Then, determine what outcomes and actions will result in certain rewards. As the task is to win in the game, we use +1, 0, and -1 rewards depending on the outcome of the game. The goal of reinforcement learning is to make the agent learn, not tell it how to learn, so be careful with the rewards you assign.

There are various ways to implement the environment. We recommend using standardized libraries like Gymnasium (a maintained fork of OpenAI Gym) for a single-agent environment, PettingZoo for a multi-agent environment, or OpenSpiel due to their compatibility with RL frameworks. For Gym-style environments like Gymnasium and PettingZoo, you will need to know and implement the next API specification: reset(), step(), render(), close(). More information and tutorials can be found here.

As South Pole Bebop is a turn-based game between two players, we're using PettingZoo's AECEnv API, tailored for this kind of game.

3. Training agents using RL algorithms

With the game and environment set up, it's time to train the agent. Depending on the defined environment, you need to choose RL algorithms that suit your purpose. Two effective algorithms, previously introduced in the blog, are Deep Q-Network (DQN) and Proximal Policy Optimization (PPO). These are well-suited for discrete action spaces and observation spaces, fitting the characteristics of South Pole Bebop.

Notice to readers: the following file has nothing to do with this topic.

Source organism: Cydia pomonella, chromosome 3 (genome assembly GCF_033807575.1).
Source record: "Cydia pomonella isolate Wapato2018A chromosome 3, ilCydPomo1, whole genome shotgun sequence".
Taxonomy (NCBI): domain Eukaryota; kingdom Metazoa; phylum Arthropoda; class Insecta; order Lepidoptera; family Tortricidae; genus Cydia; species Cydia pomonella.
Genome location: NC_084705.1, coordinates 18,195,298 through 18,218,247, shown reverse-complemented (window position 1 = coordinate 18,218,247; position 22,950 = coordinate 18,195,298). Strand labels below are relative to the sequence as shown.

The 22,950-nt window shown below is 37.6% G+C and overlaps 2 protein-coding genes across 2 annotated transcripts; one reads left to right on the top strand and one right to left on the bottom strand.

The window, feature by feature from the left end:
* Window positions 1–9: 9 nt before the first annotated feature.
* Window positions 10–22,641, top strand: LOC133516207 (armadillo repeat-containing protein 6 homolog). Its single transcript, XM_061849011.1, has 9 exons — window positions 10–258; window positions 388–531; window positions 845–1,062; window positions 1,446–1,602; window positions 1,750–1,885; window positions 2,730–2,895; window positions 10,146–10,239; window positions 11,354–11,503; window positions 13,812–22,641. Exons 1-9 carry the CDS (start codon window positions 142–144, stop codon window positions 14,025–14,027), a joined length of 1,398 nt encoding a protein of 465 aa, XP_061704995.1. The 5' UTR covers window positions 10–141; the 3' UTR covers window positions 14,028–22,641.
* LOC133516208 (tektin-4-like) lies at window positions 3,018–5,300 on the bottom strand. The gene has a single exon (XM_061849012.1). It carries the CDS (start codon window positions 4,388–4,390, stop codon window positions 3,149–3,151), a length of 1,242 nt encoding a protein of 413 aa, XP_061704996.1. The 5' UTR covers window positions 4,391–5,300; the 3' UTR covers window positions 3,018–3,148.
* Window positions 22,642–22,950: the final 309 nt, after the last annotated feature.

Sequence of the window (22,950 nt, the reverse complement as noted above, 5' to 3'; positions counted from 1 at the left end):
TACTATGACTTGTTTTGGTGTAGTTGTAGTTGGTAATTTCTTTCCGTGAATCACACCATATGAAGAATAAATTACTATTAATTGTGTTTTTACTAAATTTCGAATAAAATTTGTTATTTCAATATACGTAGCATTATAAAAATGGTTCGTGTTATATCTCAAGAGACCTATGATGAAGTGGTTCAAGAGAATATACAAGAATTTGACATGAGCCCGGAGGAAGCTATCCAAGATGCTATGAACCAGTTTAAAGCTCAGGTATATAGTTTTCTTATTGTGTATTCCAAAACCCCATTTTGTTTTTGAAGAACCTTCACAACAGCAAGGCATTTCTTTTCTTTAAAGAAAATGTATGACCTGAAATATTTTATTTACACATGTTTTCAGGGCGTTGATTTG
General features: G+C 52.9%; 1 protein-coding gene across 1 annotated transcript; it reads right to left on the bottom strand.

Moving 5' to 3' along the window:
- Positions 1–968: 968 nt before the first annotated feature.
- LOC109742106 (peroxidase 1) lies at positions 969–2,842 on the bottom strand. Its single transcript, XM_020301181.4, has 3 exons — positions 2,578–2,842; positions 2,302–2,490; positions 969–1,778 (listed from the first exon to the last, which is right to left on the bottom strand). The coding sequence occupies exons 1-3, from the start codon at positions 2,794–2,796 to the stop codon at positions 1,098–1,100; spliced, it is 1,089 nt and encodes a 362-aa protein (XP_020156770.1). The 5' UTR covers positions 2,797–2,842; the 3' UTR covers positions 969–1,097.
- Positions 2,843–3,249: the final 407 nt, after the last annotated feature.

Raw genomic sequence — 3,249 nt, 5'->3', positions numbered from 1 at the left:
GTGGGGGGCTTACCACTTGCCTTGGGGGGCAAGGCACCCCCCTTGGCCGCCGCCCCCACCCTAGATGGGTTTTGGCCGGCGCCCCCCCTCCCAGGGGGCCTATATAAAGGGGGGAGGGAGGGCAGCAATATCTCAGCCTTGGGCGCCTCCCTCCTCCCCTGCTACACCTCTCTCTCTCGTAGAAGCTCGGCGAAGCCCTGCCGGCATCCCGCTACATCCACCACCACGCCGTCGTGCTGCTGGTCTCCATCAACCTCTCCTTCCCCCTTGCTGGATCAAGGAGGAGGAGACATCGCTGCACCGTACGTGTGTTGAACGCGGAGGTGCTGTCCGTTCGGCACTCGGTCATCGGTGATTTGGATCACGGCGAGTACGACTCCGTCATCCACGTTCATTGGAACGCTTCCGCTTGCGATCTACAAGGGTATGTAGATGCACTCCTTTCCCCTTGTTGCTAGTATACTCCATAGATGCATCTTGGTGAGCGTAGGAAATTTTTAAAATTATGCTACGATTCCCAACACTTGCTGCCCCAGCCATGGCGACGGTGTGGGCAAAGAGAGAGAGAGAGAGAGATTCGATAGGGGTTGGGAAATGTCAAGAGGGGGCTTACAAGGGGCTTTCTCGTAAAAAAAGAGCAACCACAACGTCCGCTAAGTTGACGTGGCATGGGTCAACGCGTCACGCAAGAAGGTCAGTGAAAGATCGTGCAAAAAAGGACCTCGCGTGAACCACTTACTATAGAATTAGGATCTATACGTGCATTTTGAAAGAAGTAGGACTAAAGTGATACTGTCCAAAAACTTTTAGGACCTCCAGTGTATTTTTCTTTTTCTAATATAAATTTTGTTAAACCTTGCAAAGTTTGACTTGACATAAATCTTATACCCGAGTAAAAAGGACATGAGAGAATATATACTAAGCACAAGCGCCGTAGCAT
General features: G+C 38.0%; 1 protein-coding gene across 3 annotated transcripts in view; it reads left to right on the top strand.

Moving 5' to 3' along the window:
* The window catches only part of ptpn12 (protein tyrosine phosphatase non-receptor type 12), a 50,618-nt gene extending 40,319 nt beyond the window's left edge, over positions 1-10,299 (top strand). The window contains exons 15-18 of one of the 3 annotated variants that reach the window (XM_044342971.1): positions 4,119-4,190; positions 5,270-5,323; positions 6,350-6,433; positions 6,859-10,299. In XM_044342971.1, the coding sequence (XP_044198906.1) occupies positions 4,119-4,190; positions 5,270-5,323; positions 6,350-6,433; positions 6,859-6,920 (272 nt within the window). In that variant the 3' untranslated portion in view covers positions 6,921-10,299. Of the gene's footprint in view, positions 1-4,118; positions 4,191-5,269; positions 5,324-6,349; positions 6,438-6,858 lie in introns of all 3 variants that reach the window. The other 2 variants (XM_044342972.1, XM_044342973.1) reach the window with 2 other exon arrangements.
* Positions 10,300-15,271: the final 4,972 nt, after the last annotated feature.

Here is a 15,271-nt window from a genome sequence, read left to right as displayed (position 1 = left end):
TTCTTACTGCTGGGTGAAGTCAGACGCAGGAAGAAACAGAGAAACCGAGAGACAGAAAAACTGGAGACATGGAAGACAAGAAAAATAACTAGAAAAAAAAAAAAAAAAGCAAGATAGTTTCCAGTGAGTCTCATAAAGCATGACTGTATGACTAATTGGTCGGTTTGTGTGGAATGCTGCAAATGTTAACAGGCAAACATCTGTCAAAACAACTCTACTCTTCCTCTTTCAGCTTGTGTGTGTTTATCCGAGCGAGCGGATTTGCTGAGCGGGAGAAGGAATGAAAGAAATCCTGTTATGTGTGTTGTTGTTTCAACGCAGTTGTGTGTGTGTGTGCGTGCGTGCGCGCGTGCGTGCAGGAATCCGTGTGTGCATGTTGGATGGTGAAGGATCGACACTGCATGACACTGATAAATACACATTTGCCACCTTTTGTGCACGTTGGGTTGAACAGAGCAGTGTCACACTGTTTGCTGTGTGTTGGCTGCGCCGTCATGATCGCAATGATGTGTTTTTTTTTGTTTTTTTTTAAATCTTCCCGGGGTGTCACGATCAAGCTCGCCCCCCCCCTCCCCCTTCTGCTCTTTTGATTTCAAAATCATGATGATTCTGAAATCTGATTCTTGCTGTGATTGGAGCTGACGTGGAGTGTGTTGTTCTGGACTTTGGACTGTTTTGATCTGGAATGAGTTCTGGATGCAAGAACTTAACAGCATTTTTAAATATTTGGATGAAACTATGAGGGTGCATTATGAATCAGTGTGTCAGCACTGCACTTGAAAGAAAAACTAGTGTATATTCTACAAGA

However, you should choose algorithms based on the design of your environment. If you're unsure, this resource can help you make an informed decision.

You can directly implement the chosen algorithm or use RL frameworks. The popular choices are Ray RLlib and Stable-Baselines3. While Ray RLlib is a powerful tool with many features along with scalability and cloud, it is difficult to manage its versions due to its sizes and keep up with bug fixes. We also found it difficult to customize. Stable-Baselines3 is also a great library with good documentation. Other options you might want to consider is CleanRL, a lightweight library, and AgileRL, which uses evolutionary hyperparameter optimization.

Figure 4. Reinforcement Learning frameworks
Figure 4. Reinforcement Learning frameworks


Once you’ve set up everything, start with default settings and tune hyperparameters and model architectures as you proceed.

Just like Sentience Game Studio, you can utilize deep reinforcement learning and other AI technologies to enhance your games. Finding the right solution may take some trial and error, but with persistence, you will be able to discover the most appropriate model. If you have any inquiries or questions, please don't hesitate to let us know via our inquiry channel. Good luck!

Nargiz Askarbekkyzy, the author, is an AI researcher at Sentience who graduated from KAIST with a major in computer science. She has previously worked in the KAIST lab where she designed and developed retargeting/redirection technology for VR apps. Currently, she is researching and developing deep reinforcement learning models to enhance gaming experiences at Sentience.

Read our previous post: Deep Reinforcement Learning: The Algorithms for Game Dev